A Newbie Guide to the Digital Scent of Comic Books

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February 21, 2014 by Ray Yanek

Sometimes, out of nowhere, I’ll catch the phantom scent of books and ink,  and I’ll remember the safety and security I used to feel while sitting in my bedroom as a child, surrounded by paperbacks and comic books,while dark summer nights lounged in the breeze outside my window.

Those phantom scents affect me so powerfully that I wrote a blog on that topic awhile ago called “Of Scents and Comics, Of Books and Memories”.  Maybe you should go read that post before you read this one, because if you do, it will make it all the easier for you to understand why I’ll cringe when I finally say what I’m about to say.

And I am cringing  as I admit to you that I AM A SELL-OUT.

Yes.  You heard right.

I’m a sell-out because I’ve fallen in love with my scent-less Kindle Fire.

Before you start throwing tomatoes and other piece of metallic flotsam at my crotch, let me explain.

For me, who lives in a small town with no bookstores and one really shitty Wal-mart, the e-reader has opened up a lot of things for me.  Obviously, it gives me access to more books, both new and old, mainstream or the more obscure.  I’ve started to read magazines again, magazines again like Fantasy and Science Fiction, Hitchcock’s Mystery Magazine, Smithsonian, and a few others that I’m pretty sure have never set a physical, printed foot into my small town’s market place.

Recently, I’ve found another reason why I love my Kindle. So get the torches and the pitchforks ready…torch and pitchfork

I love it, because it’s reintroduced me to that beloved world of comic books.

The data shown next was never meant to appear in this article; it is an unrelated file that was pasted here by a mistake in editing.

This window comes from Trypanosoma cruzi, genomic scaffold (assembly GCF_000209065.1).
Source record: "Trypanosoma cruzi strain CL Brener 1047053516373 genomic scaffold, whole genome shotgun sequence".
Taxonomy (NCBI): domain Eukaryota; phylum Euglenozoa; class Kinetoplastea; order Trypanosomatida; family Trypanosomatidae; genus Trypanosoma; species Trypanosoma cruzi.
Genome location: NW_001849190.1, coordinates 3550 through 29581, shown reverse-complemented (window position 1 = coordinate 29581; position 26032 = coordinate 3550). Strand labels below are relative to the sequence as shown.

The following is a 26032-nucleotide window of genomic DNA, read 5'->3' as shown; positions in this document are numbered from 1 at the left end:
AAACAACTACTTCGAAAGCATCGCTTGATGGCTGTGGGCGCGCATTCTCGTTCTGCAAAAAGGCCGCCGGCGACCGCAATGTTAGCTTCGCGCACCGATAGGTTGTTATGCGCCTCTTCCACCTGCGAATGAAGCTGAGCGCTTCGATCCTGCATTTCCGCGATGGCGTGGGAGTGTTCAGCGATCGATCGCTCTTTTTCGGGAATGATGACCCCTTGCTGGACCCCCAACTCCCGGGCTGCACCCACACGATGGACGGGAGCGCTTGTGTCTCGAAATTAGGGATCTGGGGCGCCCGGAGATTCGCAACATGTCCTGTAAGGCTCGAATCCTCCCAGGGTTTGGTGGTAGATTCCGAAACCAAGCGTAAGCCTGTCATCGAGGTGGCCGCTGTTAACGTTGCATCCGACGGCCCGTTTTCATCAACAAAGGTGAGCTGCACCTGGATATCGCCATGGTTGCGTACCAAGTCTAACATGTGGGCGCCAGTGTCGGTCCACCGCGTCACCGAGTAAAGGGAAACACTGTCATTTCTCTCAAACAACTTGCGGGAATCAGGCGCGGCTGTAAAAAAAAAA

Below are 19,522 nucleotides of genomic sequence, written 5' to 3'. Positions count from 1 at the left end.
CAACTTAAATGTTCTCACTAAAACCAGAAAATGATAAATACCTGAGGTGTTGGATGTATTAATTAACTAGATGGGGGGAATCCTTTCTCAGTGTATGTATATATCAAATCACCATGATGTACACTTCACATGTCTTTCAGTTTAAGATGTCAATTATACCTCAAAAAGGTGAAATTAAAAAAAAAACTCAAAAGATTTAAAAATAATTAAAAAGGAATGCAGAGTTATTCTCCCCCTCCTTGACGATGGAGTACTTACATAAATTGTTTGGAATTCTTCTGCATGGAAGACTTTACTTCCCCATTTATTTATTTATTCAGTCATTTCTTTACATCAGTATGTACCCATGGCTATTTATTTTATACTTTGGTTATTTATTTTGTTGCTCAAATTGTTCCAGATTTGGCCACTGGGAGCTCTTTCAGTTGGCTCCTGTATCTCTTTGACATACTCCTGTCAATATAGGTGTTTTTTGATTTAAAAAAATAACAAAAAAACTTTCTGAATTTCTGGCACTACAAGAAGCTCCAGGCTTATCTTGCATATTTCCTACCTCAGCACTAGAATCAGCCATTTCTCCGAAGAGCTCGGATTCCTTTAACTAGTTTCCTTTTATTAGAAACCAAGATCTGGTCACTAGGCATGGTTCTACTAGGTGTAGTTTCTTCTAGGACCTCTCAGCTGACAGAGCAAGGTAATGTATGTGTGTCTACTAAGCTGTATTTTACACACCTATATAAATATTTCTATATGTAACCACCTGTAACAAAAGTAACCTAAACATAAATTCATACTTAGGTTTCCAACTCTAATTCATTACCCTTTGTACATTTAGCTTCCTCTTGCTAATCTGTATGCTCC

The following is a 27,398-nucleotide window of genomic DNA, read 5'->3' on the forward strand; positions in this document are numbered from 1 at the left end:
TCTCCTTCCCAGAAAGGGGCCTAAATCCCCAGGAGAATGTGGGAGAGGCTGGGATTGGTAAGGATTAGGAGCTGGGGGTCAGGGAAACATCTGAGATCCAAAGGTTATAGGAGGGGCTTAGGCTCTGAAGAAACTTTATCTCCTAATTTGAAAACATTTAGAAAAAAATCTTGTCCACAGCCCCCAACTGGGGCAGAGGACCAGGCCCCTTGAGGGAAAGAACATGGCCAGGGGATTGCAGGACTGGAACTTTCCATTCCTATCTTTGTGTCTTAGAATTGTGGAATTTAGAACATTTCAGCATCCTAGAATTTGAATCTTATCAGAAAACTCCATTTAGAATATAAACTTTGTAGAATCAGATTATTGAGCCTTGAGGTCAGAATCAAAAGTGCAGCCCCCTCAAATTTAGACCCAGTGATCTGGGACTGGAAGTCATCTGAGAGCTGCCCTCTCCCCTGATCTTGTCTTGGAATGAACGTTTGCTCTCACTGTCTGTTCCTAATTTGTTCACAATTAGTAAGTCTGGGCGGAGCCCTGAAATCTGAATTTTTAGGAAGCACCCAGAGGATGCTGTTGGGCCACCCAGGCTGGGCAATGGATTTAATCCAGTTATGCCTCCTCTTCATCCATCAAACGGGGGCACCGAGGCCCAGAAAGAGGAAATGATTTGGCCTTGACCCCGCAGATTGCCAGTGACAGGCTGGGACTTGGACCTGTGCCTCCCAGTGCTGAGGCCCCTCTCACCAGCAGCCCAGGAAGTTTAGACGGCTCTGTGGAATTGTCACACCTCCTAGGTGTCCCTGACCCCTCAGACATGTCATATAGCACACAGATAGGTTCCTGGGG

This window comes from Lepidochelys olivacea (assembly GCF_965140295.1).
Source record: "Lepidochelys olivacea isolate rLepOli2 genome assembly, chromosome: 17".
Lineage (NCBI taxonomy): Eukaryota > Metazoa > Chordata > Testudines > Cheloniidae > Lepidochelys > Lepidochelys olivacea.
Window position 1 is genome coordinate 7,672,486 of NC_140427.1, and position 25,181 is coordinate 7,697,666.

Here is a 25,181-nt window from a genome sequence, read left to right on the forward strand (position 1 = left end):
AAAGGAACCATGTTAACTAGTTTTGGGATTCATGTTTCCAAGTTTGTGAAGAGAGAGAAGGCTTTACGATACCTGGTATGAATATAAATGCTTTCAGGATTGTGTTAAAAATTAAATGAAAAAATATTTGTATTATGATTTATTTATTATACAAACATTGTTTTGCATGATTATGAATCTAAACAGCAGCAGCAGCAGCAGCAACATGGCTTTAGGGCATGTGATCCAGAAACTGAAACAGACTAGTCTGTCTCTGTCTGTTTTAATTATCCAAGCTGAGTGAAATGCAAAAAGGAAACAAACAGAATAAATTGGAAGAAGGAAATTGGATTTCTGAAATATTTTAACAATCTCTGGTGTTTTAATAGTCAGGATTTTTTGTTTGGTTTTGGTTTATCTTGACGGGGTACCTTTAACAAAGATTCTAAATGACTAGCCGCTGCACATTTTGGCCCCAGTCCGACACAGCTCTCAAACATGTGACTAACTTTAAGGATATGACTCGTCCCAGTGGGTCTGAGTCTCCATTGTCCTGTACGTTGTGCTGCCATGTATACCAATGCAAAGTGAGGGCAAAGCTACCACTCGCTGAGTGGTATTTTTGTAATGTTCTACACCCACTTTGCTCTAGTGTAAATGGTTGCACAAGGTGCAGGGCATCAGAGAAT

Okay look, in my own defense, I didn’t have access to a very wide variety of comic books in my home town, okay?  I just explained that.   Nothing against Marvel or DC, but I didn’t have access to the edgier, more mature independent publishers, all right? I got kids man, and  all kinds of stuff going on after work, so I couldn’t just take off a couple times a month and drive the 45 minutes to an hour to the nearest comic shop. Plus, comics aren’t cheap anymore.  The days of a 65 cent book are long-freaking-gone. Tack on the gas it would take to drive to these place and that price gets even steeper. Would it be worth the cost?  Well, yeah, but so is getting, you know, immunizations for my kids.

So I thought I would just check out what the Kindle had to offer in regards to comics…just one time.  Take a little look.  It wasn’t going to hurt nothin’.

Besides, I never thought I would like it, never thought it would match the old school reading experience. As a kid, I remember walking around with that comic resting flat on my palms like a stone tablet I humped down the mountain.  I remember the sound of the pages turning, the feel of the paper on my fingers.  Like I said, no way.  No way did I think that stupid Kindle would match that incredible experience.

It hasn’t.

But uh, well, you know… it’s kind of created another new, pretty cool reading experience.

And I kind of prefer it…

No, I am not on drugs and before you douse me in Holy Water and burn an X into my forehead, just let me finish, geez… relax a minute.

Clink on the logo to go to the ComiXology web page, or download the free app from whichever store you fancy.

Clink on the logo to go to the ComiXology web page, or download the free app from whichever store you fancy.